I’m a fanboy when it comes to Pleistocene wildlife.
I’ve a framed poster in my office depicting a Noah’s Ark-like nirvana, including a couple of extinct, long-horned bison, a pair of blissfully cohabitating giant ground sloths, a small herd of mastodons, their long trunks sipping at the waterhole, and off to the edge, hungry dire wolves preparing to upend this Ice Age Eden.
Unlike dinosaurs, the megafauna of the Pleistocene has only recently departed from the landscapes of the northern hemisphere. The big megafauna die off occurred at the end of the Last Glacial Period. By 11,000 years ago, most of the big critters were gone, though woolly mammoths hung on for another 6,000 years in isolation on Wrangell Island in the Arctic Ocean.
That’s barely a blink in geologic time.
There remain a few holdouts and these relics are some of my favorite animals. The pronghorn antelope is the hippest of all, the last of a family of animals that otherwise died off. Pronghorn are living fossils; their legendary speed and endurance are traits evolved to evade long-lost predators such as the American cheetah, which blinked out with the rest of the Pleistocene megafauna.
Science fiction literature and films have long toyed with the fantasy of resurrecting extinct beasts. The novel “Jurassic Park” was published in 1990 and the film version premiered in 1993, launching the modern “reality-based” lost-species-resurrection genre. I suggest reality-based only in that for the first time that I can recall, there was plausibility to the fictional technique used to reanimate Tyrannosaurus rex.
Plausible doesn’t necessarily mean possible, however. Recall that the dinosaurs in Jurassic Park were recreated using DNA found in the digestive tracts of mosquitos encased in amber. They found a lot of these full-bellied, sap-preserved mosquitos apparently, allowing the amusement park to recreate an entire community of predator and prey species.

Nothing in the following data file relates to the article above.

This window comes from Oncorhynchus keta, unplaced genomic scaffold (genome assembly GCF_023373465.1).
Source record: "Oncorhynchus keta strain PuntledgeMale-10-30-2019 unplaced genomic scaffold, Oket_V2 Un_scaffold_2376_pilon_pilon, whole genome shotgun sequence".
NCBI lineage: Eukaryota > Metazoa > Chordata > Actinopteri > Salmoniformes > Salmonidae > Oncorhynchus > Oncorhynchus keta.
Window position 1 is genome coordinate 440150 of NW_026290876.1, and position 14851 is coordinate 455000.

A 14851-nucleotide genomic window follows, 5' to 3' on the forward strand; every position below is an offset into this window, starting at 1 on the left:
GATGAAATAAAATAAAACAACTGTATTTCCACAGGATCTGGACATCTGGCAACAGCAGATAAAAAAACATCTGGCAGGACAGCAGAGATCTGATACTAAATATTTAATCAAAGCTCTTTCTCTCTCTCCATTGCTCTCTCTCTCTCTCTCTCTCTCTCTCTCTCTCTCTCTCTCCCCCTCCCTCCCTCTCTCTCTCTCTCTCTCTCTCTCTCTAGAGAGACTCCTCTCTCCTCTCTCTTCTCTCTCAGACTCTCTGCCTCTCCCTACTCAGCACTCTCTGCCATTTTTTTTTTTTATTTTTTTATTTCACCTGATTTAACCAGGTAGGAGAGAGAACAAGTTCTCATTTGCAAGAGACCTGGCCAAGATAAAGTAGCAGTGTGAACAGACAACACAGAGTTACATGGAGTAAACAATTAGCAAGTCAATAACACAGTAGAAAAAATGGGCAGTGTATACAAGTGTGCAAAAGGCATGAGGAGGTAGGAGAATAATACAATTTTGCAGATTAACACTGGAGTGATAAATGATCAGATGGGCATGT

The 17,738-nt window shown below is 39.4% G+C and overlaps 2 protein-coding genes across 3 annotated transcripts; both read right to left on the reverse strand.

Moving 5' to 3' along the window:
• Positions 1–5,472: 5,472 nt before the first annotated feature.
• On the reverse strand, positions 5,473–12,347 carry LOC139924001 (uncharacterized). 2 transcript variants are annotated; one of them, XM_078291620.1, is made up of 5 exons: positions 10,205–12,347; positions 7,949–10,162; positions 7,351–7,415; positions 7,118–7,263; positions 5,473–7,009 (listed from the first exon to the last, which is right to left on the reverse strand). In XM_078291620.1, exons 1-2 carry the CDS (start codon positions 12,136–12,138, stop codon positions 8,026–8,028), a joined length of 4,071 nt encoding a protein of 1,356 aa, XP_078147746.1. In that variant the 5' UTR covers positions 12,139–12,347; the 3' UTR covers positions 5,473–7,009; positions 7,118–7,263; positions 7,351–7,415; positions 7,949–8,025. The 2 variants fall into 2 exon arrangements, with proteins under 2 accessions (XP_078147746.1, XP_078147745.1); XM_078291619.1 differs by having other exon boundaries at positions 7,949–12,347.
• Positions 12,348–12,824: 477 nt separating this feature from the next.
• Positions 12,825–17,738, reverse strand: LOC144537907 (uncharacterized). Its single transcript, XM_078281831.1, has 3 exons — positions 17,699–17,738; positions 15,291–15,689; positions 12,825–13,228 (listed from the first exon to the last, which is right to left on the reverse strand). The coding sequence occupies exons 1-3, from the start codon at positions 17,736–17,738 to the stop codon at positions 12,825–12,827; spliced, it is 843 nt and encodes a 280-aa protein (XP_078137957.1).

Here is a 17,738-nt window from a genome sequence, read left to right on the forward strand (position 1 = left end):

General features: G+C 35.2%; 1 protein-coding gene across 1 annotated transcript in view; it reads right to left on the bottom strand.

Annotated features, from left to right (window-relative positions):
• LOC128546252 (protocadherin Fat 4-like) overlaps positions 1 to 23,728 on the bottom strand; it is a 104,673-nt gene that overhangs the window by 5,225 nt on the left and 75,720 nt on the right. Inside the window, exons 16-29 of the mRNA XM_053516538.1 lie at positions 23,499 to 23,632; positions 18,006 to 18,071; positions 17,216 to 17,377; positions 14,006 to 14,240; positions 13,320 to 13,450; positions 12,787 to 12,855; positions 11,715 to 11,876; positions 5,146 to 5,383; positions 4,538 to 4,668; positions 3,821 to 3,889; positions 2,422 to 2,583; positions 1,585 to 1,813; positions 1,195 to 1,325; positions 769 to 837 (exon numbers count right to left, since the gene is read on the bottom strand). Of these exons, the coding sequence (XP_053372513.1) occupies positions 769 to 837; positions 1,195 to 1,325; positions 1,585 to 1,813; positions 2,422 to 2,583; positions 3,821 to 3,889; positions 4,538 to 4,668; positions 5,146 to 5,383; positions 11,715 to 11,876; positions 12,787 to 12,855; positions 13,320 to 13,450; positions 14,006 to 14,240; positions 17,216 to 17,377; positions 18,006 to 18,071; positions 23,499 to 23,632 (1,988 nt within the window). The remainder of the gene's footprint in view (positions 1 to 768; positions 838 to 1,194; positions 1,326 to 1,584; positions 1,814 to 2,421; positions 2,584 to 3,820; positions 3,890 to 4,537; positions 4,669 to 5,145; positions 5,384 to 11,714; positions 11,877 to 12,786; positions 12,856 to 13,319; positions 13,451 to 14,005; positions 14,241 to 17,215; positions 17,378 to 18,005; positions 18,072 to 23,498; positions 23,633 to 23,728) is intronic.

By the way, we all know where the real bucks would be if some billionaire managed to grow herds of dinosaurs to populate a remote tropical island: selling canned hunts to Safari Club trophy chasers pining for a Tyrannosaurus rex mount to fill the empty wall space in their game room.
The problem is that this DNA trick hasn’t yet worked, at least not for DNA 65 million years old. That’s how far back you need to go to get dinosaurs.
In the real world, scientists who work on these things have recovered DNA from Pleistocene wildlife, some of it from nearly intact woolly mammoths recently released from their deep freeze in the thawing permafrost of Siberia.
Not only are they finding viable DNA; they also have a nearly analogous living species to use as surrogate host: the Asiatic elephant. The biotech firm Colossal recently announced it had raised $15 million to fund its woolly mammoth resurrection project. Using gene-editing technology, the firm intends to identify unique DNA sequences from the extinct beasts, and graft them into the DNA of an Asiatic elephant egg, creating something like a woolly elephant.
Colossal execs say these new hybrid elephant/mammoths could be unleashed on the Siberian permafrost, knocking down trees and compacting frozen ground in order to reverse arctic thawing. You see, they’re going to save the world, or at least the mammoth steppe.
If that sounds like a harebrained scheme to you, well good. That means you haven’t yet lost your bonkers.
I am intrigued by the idea of a Pleistocene Park, however, and Wrangell Island might just be the place. The speed at which science is moving indicates this isn’t just plausible, but likely.
But saving the tundra from global warming? That idea suggests the white-lab-coat crowd has finally learned what Hollywood always knew: good marketing doesn’t require plausibility.
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